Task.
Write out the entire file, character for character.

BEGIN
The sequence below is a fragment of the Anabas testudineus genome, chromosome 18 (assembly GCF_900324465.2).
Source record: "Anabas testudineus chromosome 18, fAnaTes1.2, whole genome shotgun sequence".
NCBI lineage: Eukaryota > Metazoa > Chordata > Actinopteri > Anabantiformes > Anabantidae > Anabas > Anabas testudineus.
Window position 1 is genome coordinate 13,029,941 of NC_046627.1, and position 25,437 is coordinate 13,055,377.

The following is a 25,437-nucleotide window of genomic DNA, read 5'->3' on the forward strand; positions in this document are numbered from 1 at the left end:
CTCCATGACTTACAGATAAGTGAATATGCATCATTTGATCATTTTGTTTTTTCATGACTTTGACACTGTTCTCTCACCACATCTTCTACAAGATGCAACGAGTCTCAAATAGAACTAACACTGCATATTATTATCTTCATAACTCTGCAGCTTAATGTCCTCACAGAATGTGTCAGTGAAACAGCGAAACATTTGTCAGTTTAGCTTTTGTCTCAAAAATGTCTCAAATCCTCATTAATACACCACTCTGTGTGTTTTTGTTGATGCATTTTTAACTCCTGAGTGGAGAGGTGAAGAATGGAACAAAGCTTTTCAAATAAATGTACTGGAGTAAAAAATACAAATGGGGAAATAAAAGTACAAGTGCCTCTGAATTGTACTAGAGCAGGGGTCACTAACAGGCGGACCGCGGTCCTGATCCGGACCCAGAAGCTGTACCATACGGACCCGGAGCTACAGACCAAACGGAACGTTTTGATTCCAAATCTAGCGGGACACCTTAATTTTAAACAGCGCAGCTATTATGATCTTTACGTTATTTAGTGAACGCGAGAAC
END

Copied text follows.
The sequence below is a fragment of the Anabas testudineus genome, chromosome 18 (assembly GCF_900324465.2).
Source record: "Anabas testudineus chromosome 18, fAnaTes1.2, whole genome shotgun sequence".
NCBI lineage: Eukaryota > Metazoa > Chordata > Actinopteri > Anabantiformes > Anabantidae > Anabas > Anabas testudineus.
Window position 1 is genome coordinate 13,029,941 of NC_046627.1, and position 25,437 is coordinate 13,055,377.

The following is a 25,437-nucleotide window of genomic DNA, read 5'->3' on the forward strand; positions in this document are numbered from 1 at the left end:
CTCCATGACTTACAGATAAGTGAATATGCATCATTTGATCATTTTGTTTTTTCATGACTTTGACACTGTTCTCTCACCACATCTTCTACAAGATGCAACGAGTCTCAAATAGAACTAACACTGCATATTATTATCTTCATAACTCTGCAGCTTAATGTCCTCACAGAATGTGTCAGTGAAACAGCGAAACATTTGTCAGTTTAGCTTTTGTCTCAAAAATGTCTCAAATCCTCATTAATACACCACTCTGTGTGTTTTTGTTGATGCATTTTTAACTCCTGAGTGGAGAGGTGAAGAATGGAACAAAGCTTTTCAAATAAATGTACTGGAGTAAAAAATACAAATGGGGAAATAAAAGTACAAGTGCCTCTGAATTGTACTAGAGCAGGGGTCACTAACAGGCGGACCGCGGTCCTGATCCGGACCCAGAAGCTGTACCATACGGACCCGGAGCTACAGACCAAACGGAACGTTTTGATTCCAAATCTAGCGGGACACCTTAATTTTAAACAGCGCAGCTATTATGATCTTTACGTTATTTAGTGAACGCGAGAAC